So many well-known albums turn 30 this year and Steve Taylor-Bryant and Susan Omand travel back to 1989 to revisit some of the sounds of their youth that made parents shout "Turn that noise down!" This week, Steve bows to the machine...
On the 10th January 2016 the world fell silent as it mourned the passing of David Bowie.
Terms like icon and legend are banded around liberally nowadays but could have been invented to describe Bowie as both a performer and a man. The world shared anecdotes and music and videos and, for the first time in a long while, it felt like the inhabitants of our planet had become one. The sad passing of David Bowie had brought us together as Ashes to Ashes and Let’s Dance and anything Ziggy related was played on constant loop. Except in my house. I was as saddened and devastated as the next person but it was a particular era of the Bowie discography I turned to for therapy and that album is 30 years old this month and here I am reminiscing again but struggling to get into the mindset of the 13 year old boy I was when I discovered Tin Machine, struggling to review the album from the point of view of a critic, struggling to string together these sentences without tears.
Everyone has their favourite Bowie, a favourite album, a favourite hit single, a B-side they discovered by accident and none of you are wrong with your argument that that particular album or tune is the best. Bowie didn’t do bad, he didn’t do mediocre. You can’t argue with someone about which Bowie is the best, that was the power of the man; he was whatever you needed him to be at the time you discovered him.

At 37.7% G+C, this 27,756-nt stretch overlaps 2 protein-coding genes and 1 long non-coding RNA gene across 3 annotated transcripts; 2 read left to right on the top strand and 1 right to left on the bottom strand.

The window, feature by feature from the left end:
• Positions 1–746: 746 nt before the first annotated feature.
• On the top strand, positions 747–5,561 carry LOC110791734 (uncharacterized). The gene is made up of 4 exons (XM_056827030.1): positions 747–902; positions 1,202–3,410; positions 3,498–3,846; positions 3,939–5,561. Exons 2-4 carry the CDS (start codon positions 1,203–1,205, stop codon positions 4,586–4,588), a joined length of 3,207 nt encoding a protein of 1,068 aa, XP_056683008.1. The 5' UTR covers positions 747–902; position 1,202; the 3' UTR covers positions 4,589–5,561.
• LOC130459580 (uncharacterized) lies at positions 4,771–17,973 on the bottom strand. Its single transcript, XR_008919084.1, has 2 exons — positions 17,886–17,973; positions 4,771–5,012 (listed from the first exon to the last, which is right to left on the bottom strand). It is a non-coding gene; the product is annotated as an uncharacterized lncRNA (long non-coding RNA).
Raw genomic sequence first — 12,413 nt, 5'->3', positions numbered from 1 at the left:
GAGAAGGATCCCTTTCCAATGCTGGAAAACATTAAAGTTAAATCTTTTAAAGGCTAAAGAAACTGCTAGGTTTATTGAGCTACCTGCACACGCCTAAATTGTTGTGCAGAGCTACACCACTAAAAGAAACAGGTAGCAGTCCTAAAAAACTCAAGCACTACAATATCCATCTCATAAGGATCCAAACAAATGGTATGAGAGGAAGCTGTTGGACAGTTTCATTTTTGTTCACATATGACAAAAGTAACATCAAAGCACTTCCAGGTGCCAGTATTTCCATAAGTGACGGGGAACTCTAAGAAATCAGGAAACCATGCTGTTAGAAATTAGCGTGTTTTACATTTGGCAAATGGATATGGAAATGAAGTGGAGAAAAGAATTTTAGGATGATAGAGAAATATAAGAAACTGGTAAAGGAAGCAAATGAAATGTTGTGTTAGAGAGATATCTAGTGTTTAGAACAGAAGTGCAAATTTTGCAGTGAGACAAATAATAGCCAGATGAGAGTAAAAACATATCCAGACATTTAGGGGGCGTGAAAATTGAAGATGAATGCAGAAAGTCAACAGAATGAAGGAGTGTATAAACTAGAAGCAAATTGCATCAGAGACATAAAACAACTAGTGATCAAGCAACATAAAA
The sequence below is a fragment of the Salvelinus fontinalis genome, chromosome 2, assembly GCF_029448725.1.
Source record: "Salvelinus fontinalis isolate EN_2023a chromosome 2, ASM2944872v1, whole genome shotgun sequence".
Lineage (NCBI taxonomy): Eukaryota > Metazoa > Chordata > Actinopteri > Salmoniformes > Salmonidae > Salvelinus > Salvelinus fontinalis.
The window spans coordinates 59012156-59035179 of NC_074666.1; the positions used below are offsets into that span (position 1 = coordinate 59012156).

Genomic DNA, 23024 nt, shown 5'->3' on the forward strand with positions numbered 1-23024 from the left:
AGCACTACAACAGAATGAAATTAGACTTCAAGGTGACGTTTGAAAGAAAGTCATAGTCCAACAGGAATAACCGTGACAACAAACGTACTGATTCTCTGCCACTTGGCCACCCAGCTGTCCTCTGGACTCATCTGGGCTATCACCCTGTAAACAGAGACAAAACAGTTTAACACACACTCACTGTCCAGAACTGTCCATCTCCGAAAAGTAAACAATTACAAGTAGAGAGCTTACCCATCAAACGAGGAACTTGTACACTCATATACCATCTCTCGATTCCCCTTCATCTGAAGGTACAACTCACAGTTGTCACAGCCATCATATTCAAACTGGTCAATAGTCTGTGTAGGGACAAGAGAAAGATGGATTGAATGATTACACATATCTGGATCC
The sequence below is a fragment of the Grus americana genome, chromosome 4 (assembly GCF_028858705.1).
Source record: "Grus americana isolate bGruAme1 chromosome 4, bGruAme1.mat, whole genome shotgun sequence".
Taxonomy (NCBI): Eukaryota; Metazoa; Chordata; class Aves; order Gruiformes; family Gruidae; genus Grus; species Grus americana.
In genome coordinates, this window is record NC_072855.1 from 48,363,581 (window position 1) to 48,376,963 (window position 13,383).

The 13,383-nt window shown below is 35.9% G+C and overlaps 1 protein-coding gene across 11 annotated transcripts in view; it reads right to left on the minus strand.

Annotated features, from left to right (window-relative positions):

I’m not going to give you a track by track breakdown of the Tin Machine record, I’m just going to tell you that every track on it has played a part in my development of the adult sat here today. Some made me cry, some lifted my spirits, some dragged out something creative in me, and some explained how I was feeling or what I thought better than I could word myself. I don’t have a favourite song on the record, as explained they are all meaningful in their own way but perhaps Under the God is most apt to share in the current state of the world since David Bowie left us.
Skin dance back-a-the condo
Skin heads getting to school
Beating on Blacks with a baseball bat
Racism back in rule
White trash picking up Nazi flags
While you was gone, there was war
This is the West, get used to it
They put a swastika over the door
Washington heads in the toilet bowl
Don't see supremacist hate
Right wing dicks in their boiler suits
Picking out who to annihilate
Toxic jungle of Uzi trails
Tribesmen just wouldn't live here
Fascist flare is fashion cool
Well, you're dead - you just ain't buried (yet)
Image - Amazon